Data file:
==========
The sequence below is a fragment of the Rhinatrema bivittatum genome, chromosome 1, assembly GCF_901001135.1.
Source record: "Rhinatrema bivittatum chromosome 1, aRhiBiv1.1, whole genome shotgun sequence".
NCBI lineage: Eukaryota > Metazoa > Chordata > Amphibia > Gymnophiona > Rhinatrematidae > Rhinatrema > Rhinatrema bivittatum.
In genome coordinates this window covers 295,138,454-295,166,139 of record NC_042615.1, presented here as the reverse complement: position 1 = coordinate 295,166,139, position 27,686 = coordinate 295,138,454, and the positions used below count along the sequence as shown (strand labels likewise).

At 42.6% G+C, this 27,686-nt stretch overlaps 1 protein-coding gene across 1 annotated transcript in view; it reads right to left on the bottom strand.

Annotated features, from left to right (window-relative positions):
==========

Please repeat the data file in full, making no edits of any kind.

The sequence below is a fragment of the Rhinatrema bivittatum genome, chromosome 1, assembly GCF_901001135.1.
Source record: "Rhinatrema bivittatum chromosome 1, aRhiBiv1.1, whole genome shotgun sequence".
NCBI lineage: Eukaryota > Metazoa > Chordata > Amphibia > Gymnophiona > Rhinatrematidae > Rhinatrema > Rhinatrema bivittatum.
In genome coordinates this window covers 295,138,454-295,166,139 of record NC_042615.1, presented here as the reverse complement: position 1 = coordinate 295,166,139, position 27,686 = coordinate 295,138,454, and the positions used below count along the sequence as shown (strand labels likewise).

At 42.6% G+C, this 27,686-nt stretch overlaps 1 protein-coding gene across 1 annotated transcript in view; it reads right to left on the bottom strand.

Annotated features, from left to right (window-relative positions):